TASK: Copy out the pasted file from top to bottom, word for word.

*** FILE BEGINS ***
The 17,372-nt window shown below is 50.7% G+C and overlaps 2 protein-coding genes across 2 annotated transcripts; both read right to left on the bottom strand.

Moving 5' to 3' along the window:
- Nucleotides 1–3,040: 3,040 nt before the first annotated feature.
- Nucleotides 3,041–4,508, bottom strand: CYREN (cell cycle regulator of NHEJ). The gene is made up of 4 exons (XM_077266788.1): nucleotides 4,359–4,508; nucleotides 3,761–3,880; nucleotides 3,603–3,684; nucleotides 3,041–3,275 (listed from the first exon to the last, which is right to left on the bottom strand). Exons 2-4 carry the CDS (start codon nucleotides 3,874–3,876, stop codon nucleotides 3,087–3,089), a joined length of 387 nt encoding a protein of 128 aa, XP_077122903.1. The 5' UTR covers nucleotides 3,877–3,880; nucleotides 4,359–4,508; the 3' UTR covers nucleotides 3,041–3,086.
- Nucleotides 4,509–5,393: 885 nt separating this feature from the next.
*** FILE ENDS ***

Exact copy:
The 17,372-nt window shown below is 50.7% G+C and overlaps 2 protein-coding genes across 2 annotated transcripts; both read right to left on the bottom strand.

Moving 5' to 3' along the window:
- Nucleotides 1–3,040: 3,040 nt before the first annotated feature.
- Nucleotides 3,041–4,508, bottom strand: CYREN (cell cycle regulator of NHEJ). The gene is made up of 4 exons (XM_077266788.1): nucleotides 4,359–4,508; nucleotides 3,761–3,880; nucleotides 3,603–3,684; nucleotides 3,041–3,275 (listed from the first exon to the last, which is right to left on the bottom strand). Exons 2-4 carry the CDS (start codon nucleotides 3,874–3,876, stop codon nucleotides 3,087–3,089), a joined length of 387 nt encoding a protein of 128 aa, XP_077122903.1. The 5' UTR covers nucleotides 3,877–3,880; nucleotides 4,359–4,508; the 3' UTR covers nucleotides 3,041–3,086.
- Nucleotides 4,509–5,393: 885 nt separating this feature from the next.